4. Why can't you convince your mother based on the points you have mentioned in the letter like your help during her health related issues and also your looking after her during crisis and convince your mother to share her property to you also, alongwith your brother, when she executes the WILL.
5. Even though your mother is not mentally ill, according to you, she suffers from a personality disorder and is emotionally unstable, do you have any evidence of medication relating to her personality disorder and unstability, like medical prescription, medicines used, hospitalised for such reason, etc. so that the same can be used as evidence in future, in case of you want to challenge your mother's WILL after her lifetime.
6. To conclude, I sincerely feel that somehow you should convince your mother to share her property to you also, by way of Gift Deed during her lifetime or through execution of a WILL, which takes effect after her lifetime.
7. In case your mother does not execute the WILL during her lifetime and dies intestate, then all the legal heirs, i.e., your father, you & your brother will get 1/3rd share in your mother's self-acquired property.
Shashidhar S. Sastry
Advocate, Bangalore
1242 Answers
59 Consultations
5.0 on 5.0
Dear Querist, 
You must understand one thing that there is no place for sentiments in law. You might have serviced your parents through out your life, but say whether you are expecting reward in the form of property for the services you have done to your own parents.  It becomes your filial duty to take care of them  Hence you cannot claim anything in return by force quoting your duty towards them.  The sentimental issues cannot fetch you an entitlement fora share in your mother's property and as I told earlier, I reiterate that having absolute title in the property, her decision to transact with the property in the manner she chooses cannot be challenged.  She is the absolute owner of the property hence she can legally transfer the property in favor of anyone of her choice, if you are not satisfied with this opinion, you may consult any other expert lawyer in your locality.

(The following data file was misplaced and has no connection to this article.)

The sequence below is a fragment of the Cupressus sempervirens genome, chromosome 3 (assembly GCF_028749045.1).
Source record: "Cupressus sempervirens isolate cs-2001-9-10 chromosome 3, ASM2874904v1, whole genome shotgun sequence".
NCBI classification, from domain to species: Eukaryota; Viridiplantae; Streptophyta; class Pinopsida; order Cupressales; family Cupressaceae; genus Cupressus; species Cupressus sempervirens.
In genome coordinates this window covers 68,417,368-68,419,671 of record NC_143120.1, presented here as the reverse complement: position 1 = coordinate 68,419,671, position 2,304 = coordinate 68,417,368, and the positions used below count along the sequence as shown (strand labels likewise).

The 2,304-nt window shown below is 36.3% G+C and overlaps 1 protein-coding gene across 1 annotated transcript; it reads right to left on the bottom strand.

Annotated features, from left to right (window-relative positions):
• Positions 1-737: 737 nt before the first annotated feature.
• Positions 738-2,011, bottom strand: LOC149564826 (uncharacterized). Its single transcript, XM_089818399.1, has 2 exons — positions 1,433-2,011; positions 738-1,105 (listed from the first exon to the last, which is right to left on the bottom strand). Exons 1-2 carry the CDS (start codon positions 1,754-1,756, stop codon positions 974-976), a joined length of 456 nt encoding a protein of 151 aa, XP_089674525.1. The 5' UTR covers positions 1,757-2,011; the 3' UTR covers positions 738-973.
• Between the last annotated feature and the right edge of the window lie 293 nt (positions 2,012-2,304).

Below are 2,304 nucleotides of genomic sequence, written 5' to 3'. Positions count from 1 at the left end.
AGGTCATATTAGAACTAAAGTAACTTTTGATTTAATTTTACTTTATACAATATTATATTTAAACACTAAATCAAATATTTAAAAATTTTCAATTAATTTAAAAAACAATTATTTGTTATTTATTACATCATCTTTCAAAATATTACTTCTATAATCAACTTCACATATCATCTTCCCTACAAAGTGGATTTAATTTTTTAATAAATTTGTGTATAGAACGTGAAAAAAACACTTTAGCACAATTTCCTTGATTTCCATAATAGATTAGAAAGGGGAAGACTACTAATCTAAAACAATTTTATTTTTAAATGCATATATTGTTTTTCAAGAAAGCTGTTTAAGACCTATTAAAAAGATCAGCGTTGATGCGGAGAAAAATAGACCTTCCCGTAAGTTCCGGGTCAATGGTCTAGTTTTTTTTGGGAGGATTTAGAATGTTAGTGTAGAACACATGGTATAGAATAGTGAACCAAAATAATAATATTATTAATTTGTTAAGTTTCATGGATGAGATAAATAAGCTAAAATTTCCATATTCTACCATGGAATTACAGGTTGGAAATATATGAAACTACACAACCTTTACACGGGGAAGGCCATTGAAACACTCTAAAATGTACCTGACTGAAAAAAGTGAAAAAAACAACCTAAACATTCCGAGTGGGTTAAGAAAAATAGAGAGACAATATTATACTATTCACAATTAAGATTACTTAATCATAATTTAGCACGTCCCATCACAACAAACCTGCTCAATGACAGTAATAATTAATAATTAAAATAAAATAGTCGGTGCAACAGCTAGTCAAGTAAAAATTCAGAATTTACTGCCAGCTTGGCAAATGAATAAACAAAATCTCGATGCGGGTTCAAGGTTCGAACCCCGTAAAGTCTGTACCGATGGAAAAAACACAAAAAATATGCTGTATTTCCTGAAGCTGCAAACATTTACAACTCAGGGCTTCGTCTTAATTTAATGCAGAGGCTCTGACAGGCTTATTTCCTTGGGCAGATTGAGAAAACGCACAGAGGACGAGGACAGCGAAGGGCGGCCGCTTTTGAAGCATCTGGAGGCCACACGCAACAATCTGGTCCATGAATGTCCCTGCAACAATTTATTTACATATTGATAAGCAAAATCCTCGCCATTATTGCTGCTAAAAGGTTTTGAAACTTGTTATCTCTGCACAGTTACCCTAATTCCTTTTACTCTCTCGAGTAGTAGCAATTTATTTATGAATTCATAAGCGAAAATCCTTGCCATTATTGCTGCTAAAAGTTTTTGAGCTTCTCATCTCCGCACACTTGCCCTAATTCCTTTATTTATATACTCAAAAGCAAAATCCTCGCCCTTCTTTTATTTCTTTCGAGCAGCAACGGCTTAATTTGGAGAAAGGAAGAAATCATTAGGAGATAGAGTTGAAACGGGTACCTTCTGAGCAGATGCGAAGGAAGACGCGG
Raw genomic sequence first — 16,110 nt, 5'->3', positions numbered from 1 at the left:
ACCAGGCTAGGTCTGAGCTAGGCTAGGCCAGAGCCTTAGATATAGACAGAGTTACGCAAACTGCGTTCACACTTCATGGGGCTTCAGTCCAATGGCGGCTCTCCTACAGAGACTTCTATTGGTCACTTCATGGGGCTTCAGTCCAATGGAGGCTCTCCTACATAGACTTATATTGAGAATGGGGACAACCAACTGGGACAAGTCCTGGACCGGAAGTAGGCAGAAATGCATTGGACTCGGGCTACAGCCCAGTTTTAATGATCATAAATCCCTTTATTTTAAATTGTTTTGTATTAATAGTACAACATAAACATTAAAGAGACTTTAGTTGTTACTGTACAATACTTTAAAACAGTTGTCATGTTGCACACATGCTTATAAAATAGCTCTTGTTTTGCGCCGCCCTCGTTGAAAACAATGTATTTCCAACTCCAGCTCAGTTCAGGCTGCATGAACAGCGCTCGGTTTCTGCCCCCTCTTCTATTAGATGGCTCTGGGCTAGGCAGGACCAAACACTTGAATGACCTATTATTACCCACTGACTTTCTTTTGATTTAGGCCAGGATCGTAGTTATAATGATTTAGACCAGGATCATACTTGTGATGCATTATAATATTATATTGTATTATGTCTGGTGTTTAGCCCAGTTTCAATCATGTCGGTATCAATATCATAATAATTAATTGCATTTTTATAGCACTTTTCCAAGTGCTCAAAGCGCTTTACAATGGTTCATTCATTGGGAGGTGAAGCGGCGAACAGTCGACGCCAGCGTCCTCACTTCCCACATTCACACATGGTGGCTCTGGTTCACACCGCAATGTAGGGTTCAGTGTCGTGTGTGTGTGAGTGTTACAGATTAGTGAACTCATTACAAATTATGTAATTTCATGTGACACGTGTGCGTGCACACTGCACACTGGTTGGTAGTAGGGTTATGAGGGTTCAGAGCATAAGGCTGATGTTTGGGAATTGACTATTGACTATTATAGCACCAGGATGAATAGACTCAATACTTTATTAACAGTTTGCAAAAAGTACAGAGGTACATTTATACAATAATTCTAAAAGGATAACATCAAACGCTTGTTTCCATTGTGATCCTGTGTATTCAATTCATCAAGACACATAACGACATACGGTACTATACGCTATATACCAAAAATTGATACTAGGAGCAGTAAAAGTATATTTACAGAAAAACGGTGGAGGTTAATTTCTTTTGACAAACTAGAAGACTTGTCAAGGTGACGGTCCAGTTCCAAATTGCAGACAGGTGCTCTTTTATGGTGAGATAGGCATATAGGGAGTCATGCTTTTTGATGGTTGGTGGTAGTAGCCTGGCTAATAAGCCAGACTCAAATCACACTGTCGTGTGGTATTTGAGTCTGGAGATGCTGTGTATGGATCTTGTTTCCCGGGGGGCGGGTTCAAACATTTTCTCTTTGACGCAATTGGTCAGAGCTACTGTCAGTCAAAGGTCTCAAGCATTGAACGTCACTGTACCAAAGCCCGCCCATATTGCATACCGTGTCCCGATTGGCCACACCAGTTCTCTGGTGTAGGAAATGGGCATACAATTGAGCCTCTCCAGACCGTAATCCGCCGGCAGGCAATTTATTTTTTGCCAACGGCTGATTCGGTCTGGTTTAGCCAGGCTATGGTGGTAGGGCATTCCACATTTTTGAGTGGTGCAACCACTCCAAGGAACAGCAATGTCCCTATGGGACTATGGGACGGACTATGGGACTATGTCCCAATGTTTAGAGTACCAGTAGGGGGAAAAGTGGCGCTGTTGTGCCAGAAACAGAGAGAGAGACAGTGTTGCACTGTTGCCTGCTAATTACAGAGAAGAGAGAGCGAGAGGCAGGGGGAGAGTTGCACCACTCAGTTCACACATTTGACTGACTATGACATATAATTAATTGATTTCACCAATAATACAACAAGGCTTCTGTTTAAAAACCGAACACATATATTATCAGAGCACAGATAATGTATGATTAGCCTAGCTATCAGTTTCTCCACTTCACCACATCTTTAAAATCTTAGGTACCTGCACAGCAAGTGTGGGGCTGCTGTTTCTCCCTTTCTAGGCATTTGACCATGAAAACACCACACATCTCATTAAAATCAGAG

T Kalaiselvan
Advocate, Vellore
14151 Answers
127 Consultations
5.0 on 5.0
1. Every will is open to challenge in a court of law, but not all the challenges succeed. There has to be a legal ground to strike down the will as illegal.

2. That you looked after the well being of your mother whereas your brother shirked his responsibility does not render the will as illegal.

3. The will made by your mother is perfectly legal.
Ashish Davessar
Advocate, Jaipur
18183 Answers
449 Consultations
5.0 on 5.0
1. Your mother is the absolute owner of the said property,

2. She can do what ever she wants to do legally with her said property,

3. You have no right or claim on her property during her lifetime.
Krishna Kishore Ganguly
Advocate, Kolkata
12134 Answers
233 Consultations
5.0 on 5.0
1. Doing works for your mother including running errands do not entitle you share in your mother's property,

2. While bequeathing her properties to her son, your mother does not have to show any rationale for her said decision. She needs to be just mentally stable for legally writing a will before two witnesses,

3. However, if you can prove lateron that she was mentally unstable hence legally unfit to  write a will, then you can challenge the said will after your brother applies for probate of the will on demise of your mother.
Krishna Kishore Ganguly
Advocate, Kolkata
12134 Answers
233 Consultations
5.0 on 5.0